Local temporary table data are only accessible to the session that created the table, whereas global temporary table data can be accessed by other sessions. Let’s create a local and global temp table and see how they behave.

I opened up and new query (let’s call this session A) in SSMS and created a local and global temp table respectively:

create table ##temp_global_test(    — Global temporary table
id int,
update_time datetime)

create table #temp_local_test(    — Local temporary table
id int,
update_time datetime)

Now let us insert some data:

insert into ##temp_global_test values(1,current_timestamp)
insert into #temp_local_test values(1,current_timestamp)
go 5

In the current session, session A, run:

select * from ##temp_global_test
select * from #temp_local_test

Now let’s  open up a new query in SSMS without closing session A. Let’s call this new session as session B. In session B run:

select * from ##temp_global_test
select * from #temp_local_test

You will get an error for the second command stating .. Invalid object name ‘#temp_local_test’. This is because the temp table #temp_local_test is local to session A and cannot be queried in session B. ##temp_global_test is a global temp table and can be accessed by both session A and session B. This is the difference between local and global sessions.

Do not close session A or session B. If you expand SSMS>Server\instance>Databases>System Databases>tempdb>Temporary Tables, you will see under the name column: ##temp_global_test and #temp_local_test_____… If you close session B first, you will still see both these tables. If you close session A first, then both these tables are lost even if you had a open session B referencing the global temp table.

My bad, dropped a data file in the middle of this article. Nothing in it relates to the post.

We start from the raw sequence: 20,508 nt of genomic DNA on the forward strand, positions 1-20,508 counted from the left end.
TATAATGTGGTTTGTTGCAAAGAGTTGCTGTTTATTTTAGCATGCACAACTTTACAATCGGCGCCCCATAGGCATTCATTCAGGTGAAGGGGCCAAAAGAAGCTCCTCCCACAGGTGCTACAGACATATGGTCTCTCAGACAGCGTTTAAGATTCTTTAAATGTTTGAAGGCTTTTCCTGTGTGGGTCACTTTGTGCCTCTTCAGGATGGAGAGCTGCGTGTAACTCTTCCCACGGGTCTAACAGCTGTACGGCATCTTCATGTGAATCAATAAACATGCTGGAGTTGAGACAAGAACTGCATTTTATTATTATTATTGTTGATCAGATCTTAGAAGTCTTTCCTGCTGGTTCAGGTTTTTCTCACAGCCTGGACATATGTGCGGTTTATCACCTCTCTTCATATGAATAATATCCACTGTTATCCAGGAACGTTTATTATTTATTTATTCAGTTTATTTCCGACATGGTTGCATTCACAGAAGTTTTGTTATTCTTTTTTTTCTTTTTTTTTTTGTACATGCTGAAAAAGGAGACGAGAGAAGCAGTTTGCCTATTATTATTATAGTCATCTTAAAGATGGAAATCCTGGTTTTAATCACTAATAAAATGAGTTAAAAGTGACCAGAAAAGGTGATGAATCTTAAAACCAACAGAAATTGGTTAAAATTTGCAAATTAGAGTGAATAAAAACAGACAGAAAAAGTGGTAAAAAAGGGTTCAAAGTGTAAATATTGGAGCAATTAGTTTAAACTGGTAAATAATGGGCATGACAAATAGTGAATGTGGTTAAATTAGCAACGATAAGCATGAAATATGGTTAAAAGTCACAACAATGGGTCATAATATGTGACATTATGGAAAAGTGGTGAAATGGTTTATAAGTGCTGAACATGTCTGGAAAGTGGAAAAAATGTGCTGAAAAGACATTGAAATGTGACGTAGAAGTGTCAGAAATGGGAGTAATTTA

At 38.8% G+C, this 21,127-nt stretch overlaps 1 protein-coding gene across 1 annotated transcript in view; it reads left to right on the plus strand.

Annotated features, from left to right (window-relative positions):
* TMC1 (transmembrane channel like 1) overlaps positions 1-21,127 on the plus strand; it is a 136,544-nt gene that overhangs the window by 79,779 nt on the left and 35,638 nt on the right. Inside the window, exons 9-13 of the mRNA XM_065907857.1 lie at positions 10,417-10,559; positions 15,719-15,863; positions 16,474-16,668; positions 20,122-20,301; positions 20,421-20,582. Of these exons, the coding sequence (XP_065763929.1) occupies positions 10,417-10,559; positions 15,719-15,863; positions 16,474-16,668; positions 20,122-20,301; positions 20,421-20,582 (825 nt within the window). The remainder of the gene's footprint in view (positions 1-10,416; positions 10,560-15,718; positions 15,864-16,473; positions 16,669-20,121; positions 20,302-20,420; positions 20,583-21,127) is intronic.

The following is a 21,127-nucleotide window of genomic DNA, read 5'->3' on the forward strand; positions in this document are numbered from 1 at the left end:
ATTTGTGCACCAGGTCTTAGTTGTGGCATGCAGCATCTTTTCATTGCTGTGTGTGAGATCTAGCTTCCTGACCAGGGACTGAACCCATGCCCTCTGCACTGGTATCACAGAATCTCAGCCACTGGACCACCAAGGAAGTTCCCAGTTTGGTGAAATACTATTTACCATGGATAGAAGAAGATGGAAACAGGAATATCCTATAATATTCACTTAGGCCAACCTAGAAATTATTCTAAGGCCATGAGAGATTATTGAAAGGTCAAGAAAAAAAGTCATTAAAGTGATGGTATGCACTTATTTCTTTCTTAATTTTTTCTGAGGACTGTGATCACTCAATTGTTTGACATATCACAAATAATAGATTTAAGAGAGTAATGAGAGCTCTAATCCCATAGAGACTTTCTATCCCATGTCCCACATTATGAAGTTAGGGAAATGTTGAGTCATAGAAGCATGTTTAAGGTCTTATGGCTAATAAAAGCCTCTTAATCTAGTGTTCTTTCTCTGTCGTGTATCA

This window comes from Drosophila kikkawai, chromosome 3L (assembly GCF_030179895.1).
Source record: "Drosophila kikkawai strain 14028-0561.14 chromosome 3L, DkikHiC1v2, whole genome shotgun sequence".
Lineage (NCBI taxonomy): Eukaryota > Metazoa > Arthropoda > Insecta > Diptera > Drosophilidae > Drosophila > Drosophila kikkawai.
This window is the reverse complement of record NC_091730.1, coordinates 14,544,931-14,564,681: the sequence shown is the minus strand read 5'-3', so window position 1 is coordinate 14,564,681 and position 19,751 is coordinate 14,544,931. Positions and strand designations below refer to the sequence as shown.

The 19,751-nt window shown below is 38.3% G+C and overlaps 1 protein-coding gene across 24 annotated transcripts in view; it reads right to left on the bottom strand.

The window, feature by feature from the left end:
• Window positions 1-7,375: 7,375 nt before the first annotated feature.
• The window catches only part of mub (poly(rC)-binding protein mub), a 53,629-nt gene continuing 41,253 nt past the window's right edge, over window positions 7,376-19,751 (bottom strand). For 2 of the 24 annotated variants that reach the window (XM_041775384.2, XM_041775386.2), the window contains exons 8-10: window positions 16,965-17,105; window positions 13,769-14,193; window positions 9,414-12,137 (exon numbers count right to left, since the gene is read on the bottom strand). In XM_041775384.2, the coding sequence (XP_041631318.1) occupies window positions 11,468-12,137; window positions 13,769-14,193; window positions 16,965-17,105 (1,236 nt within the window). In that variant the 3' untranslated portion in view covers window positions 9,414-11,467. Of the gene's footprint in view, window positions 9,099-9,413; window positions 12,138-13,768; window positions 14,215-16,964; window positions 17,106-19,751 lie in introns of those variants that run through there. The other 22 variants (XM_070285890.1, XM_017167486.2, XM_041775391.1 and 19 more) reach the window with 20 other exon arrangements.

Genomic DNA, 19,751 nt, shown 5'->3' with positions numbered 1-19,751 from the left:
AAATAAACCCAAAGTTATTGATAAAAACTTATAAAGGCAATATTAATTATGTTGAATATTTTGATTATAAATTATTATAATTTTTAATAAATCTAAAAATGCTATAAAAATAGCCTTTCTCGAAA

SQL server

SQL allocation pages.

The extents in SQL server are managed by special pages in the data file. These files are know as allocation pages. The types of allocation pages are: IAM, GAM, SGAM, PFS, BCM, DCM.

IAM: Index allocation Map. Used for tracking [clustered indexes or heaps]  and/or non-clustered (249 allowed) indexes, and/or text storage. Each IAM tracks 4 GB of data (GAM interval) in a single file. Linked list IAM chains are used to track objects that are contained in different data files, or entities that are divided between the 4 GB boundary. Read More…

GAM: Global allocation Map. Tracks which extents have been allocated. There is 1 GAM page for every 4 GB of data file. It is always page 2 in the data file and then repeats every 511,232 pages.

SGAM: Shared global allocation Map. Tracks which extents are being used as mixed (shared) extents. There is 1 SGAM page for every 4 GB of data file. It is always page 3 in the data file and then repeats every 511,232 pages.

PFS: Page free space. Tracks the allocation status of each page and approximately how much free space it has. There is 1 PFS page for every 1/2 GB of data file. It is always page 1 in the data file and then repeats every 8,088 pages. GAM, SGAM, PFS info taken from the post by Robert L. Davis on SQLserverCentral. Detailed info can be found in Paul Randal’s post.

BCM: Bulk changed map. Information about extents modified by bulk operations since the last BACKUP LOG statement per allocation unit. When in the bulk-logged recover model, the BCM page holds information on which extents in the GAM interval (4GB) have changed since the last full backup.

DCM: Differential changed map. Information about extents that have changed since the last BACKUP DATABASE statement per allocation unit.

It is this logic that is one of the checks used in the DBCC CHECKDB statement. The rows in a page are not necessarily arranged in their logical order.  The row order is managed by a slot array at the bottom of the page. See the image from BOL. This makes it easier for deletions and inserting into the deleted slots.

For an index of links to similar topics, click here.

I am using this post to consolidate a list of all the information about allocations and pages. Hence the mixed look.